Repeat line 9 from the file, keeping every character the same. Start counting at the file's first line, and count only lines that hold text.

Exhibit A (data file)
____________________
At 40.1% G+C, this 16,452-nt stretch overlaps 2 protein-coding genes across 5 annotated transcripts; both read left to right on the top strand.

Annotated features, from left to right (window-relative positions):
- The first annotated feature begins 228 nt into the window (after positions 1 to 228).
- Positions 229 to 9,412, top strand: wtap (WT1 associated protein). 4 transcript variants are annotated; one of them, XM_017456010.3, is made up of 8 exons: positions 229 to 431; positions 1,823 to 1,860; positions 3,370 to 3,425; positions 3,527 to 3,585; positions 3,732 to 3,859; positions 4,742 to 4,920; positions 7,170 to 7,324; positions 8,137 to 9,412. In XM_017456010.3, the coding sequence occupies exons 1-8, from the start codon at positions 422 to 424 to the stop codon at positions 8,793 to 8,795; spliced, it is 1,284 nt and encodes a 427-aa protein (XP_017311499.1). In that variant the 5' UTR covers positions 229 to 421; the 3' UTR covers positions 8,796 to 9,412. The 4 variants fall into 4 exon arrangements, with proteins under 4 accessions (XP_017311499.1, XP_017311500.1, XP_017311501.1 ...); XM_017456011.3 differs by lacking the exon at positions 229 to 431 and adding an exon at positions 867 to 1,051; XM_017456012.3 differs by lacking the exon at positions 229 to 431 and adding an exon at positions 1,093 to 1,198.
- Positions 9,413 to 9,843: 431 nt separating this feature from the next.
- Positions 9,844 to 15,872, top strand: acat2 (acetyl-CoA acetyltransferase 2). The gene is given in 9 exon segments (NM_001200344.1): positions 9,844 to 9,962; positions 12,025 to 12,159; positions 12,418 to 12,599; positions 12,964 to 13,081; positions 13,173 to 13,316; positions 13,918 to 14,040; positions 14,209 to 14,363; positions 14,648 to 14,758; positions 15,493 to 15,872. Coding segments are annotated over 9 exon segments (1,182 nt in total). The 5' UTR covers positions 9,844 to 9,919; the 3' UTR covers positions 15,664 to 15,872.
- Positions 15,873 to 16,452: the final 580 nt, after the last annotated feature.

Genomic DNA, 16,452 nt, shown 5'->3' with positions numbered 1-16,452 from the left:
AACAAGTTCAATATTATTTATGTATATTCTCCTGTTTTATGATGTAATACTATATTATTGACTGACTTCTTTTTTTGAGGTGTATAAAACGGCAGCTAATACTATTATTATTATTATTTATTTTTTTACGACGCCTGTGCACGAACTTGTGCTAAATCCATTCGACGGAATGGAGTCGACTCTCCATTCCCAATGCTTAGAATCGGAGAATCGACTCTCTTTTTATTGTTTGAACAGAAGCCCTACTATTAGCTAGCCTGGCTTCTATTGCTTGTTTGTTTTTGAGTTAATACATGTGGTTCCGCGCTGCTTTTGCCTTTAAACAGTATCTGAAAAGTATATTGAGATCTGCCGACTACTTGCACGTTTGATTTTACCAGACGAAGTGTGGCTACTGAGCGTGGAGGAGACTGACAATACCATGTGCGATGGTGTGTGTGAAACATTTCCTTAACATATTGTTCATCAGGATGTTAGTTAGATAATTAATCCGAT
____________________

AACAAGTTCAATATTATTTATGTATATTCTCCTGTTTTATGATGTAATACTATATTATTGACTGACTTCTTTTTTTGAGGTGTATAAAACGGCAGCTAATACTATTATTATTATTATTTATTTTTTTACGACGCCTGTGCACGAACTTGTGCTAAATCCATTCGACGGAATGGAGTCGACTCTCCATTCCCAATGCTTAGAATCGGAGAATCGACTCTCTTTTTATTGTTTGAACAGAAGCCCTACTATTAGCTAGCCTGGCTTCTATTGCTTGTTTGTTTTTGAGTTAATACATGTGGTTCCGCGCTGCTTTTGCCTTTAAACAGTATCTGAAAAGTATATTGAGATCTGCCGACTACTTGCACGTTTGATTTTACCAGACGAAGTGTGGCTACTGAGCGTGGAGGAGACTGACAATACCATGTGCGATGGTGTGTGTGAAACATTTCCTTAACATATTGTTCATCAGGATGTTAGTTAGATAATTAATCCGAT